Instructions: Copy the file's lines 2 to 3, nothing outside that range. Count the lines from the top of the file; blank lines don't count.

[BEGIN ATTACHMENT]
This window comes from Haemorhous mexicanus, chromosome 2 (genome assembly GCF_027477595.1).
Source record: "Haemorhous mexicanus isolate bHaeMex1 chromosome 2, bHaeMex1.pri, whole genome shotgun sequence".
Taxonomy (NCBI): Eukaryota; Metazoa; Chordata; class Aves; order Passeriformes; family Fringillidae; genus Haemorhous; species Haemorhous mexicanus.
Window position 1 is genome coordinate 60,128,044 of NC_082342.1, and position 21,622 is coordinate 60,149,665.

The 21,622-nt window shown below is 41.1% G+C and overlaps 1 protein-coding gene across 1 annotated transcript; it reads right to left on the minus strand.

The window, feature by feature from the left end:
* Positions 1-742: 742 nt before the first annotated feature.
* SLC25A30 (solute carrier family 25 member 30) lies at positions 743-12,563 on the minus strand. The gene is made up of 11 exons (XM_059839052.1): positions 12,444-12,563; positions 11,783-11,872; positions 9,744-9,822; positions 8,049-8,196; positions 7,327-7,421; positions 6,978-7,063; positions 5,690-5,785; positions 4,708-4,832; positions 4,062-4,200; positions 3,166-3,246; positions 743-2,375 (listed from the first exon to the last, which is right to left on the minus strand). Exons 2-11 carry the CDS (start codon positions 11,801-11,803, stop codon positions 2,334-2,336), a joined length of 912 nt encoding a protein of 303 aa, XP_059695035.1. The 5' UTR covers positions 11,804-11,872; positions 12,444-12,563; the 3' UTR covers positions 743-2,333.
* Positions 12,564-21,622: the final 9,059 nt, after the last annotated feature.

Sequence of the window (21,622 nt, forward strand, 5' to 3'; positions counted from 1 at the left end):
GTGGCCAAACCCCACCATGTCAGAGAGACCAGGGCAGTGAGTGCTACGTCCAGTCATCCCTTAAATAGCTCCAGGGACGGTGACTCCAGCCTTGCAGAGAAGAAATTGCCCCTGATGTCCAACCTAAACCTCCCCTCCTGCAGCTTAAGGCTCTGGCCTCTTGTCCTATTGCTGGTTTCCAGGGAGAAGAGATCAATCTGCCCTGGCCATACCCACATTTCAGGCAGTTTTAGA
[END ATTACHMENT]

Source record: "Haemorhous mexicanus isolate bHaeMex1 chromosome 2, bHaeMex1.pri, whole genome shotgun sequence".
Taxonomy (NCBI): Eukaryota; Metazoa; Chordata; class Aves; order Passeriformes; family Fringillidae; genus Haemorhous; species Haemorhous mexicanus.